Health and economic fallout from climate change is already here, study says
Millions are dying annually, economies are ailing and developing countries are suffering the most
Climate change is already contributing to the deaths of nearly 400,000 people a year and costing the world more than US$1.2 trillion (HK$9.3 trillion), wiping 1.6 per cent annually from global GDP, according to a new study.
The effects are being felt most keenly, according to the research, in developing countries, where damage to agricultural production from extreme weather linked to climate change is contributing to deaths from malnutrition, poverty and their associated diseases.
Air pollution caused by the use of fossil fuels is also separately contributing to the deaths of at least 4.5 million people a year, the report found.
The 331-page study, published last week and entitled "Climate Vulnerability Monitor: A Guide to the Cold Calculus of A Hot Planet", was carried out by the DARA group, a non-governmental body from Europe, and the global Climate Vulnerable Forum.
It was written by more than 50 scientists, economists and policy experts, and commissioned by 20 governments.
By 2030, the researchers estimate, the cost of climate change and air pollution combined will rise to 3.2 per cent of global GDP, with the world's least developed countries forecast to bear the brunt, suffering losses of up to 11 per cent of their GDP.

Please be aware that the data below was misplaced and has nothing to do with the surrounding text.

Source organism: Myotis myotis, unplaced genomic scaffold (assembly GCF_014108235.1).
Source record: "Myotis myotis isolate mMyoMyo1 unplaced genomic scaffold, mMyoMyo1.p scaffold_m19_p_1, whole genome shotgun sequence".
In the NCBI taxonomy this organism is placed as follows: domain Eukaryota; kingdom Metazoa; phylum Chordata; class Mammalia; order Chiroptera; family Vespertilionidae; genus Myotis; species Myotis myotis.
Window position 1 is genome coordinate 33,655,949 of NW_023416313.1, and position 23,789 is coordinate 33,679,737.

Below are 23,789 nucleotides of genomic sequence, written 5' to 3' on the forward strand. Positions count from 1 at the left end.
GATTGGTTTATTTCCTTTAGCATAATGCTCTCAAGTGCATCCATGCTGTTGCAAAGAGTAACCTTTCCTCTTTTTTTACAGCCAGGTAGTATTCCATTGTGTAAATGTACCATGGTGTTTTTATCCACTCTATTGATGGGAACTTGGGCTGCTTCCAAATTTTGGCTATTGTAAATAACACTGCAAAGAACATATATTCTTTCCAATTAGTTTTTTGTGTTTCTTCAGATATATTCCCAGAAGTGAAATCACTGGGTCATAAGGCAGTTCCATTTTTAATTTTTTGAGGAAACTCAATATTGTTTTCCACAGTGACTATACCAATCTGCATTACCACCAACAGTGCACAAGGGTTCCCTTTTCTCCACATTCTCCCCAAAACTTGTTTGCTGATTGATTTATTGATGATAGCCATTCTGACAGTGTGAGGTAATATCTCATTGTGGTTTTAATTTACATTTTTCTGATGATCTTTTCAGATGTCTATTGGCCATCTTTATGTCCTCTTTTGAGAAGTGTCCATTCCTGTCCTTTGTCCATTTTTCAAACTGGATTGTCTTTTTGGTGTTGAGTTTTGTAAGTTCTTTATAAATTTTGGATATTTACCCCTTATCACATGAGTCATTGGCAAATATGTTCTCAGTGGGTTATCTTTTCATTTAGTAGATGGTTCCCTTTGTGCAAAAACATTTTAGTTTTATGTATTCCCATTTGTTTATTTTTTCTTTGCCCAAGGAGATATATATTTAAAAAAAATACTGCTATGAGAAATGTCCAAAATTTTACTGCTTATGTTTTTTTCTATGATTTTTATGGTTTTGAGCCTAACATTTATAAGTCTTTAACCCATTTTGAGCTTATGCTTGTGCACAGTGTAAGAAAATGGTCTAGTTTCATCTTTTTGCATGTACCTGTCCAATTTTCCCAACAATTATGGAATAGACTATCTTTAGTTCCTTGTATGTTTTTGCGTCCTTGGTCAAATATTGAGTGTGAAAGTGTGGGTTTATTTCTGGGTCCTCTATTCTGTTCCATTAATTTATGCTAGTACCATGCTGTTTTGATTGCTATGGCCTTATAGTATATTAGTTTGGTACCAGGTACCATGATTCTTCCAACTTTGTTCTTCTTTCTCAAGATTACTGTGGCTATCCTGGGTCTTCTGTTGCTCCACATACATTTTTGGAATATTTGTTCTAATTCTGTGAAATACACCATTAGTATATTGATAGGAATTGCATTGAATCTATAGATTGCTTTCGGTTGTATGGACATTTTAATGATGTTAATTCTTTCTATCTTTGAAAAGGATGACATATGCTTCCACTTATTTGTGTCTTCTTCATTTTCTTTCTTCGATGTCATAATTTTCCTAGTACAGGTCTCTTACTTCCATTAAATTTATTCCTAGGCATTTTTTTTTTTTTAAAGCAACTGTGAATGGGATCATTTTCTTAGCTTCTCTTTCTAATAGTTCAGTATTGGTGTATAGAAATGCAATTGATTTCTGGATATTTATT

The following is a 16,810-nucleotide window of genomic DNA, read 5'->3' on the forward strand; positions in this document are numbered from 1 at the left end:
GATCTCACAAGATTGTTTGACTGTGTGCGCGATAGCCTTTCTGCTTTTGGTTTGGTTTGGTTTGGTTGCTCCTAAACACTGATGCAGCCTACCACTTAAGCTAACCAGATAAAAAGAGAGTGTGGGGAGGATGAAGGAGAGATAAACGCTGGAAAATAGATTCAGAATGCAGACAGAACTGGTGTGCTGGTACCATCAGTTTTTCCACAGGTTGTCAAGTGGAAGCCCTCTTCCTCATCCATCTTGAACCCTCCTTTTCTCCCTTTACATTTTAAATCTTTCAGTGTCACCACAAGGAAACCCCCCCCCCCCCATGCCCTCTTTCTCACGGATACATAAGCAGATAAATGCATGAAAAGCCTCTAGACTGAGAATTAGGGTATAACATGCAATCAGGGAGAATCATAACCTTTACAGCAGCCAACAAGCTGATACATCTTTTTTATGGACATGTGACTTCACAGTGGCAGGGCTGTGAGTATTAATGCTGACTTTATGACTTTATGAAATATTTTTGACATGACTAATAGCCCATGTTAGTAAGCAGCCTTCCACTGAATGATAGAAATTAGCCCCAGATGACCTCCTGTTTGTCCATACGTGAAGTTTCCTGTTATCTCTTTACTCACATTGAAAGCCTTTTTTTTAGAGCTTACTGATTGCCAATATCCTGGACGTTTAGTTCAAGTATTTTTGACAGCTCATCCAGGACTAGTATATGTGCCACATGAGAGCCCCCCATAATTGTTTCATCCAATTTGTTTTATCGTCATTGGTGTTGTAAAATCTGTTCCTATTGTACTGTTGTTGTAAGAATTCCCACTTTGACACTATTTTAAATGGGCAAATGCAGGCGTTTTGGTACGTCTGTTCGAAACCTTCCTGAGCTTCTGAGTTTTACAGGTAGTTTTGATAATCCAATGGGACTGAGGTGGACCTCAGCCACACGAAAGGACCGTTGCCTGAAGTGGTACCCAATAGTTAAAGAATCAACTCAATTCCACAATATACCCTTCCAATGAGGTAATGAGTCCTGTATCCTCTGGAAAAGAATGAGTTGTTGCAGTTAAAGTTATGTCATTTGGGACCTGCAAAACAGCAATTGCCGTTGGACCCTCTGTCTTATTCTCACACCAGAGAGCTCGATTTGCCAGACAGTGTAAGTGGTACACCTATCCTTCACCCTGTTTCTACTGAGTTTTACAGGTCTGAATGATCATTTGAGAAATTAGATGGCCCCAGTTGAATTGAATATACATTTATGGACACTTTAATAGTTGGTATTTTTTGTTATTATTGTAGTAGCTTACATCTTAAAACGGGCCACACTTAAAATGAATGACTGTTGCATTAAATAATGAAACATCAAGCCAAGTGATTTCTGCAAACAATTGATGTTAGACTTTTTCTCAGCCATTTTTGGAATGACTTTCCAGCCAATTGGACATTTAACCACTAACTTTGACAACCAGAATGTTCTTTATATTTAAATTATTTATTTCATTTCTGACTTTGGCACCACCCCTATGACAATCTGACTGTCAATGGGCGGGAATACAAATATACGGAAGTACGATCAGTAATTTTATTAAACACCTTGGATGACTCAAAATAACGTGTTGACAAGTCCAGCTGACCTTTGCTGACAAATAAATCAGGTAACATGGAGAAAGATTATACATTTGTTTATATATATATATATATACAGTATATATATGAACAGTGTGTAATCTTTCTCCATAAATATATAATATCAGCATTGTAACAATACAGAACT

Sheikh Hasina, prime minister of Bangladesh, said: "A one degree Celsius rise in temperature [temperatures have already risen by 0.7 of a degree globally since the end of the 19th century] is associated with 10 per cent productivity loss in farming.
"For us, it means losing about four million tonnes of food grain, amounting to about US$2.5 billion. That is about two per cent of our GDP. Adding up the damages to property and other losses, we are faced with a total loss of about three to four per cent of GDP. Without these losses, we could have easily secured much higher growth."
But major economies will also take a hit, as extremes of weather and the associated damage - droughts, floods and more severe storms - could wipe two per cent off the GDP of the US by 2030, while similar effects could cost China US$1.2 trillion within the same time.
While many governments have taken the view that climate change is a long-term problem, there is a growing belief that the effects are already being felt. Scientists have been alarmed by the increasingly rapid melting of Arctic sea ice, which reached a new record minimum this year.
And, if the melting continues at similar rates, it could be ice-free in summer by the end of the decade. Some research suggests this melting could be linked to cold, dull and rainy summers in parts of Europe - as has been the predominant summer weather in the UK for the past six years. In the US, this year's drought has raised food prices and in India the disruption to the monsoon has caused widespread damage to farms.
Connie Hedegaard, the European Union's climate chief, said extreme weather was becoming more common as the effects of climate change take hold. "Climate change and weather extremes are not about a distant future," she wrote in a commentary for the Guardian last week. "Formerly one-off extreme weather episodes seem to be becoming the new normal."
Michael Zammit Cutajar, former executive secretary of the UN Framework Convention on Climate Change, said: "Climate change is not a distant threat but a present danger. Its economic impact is already with us."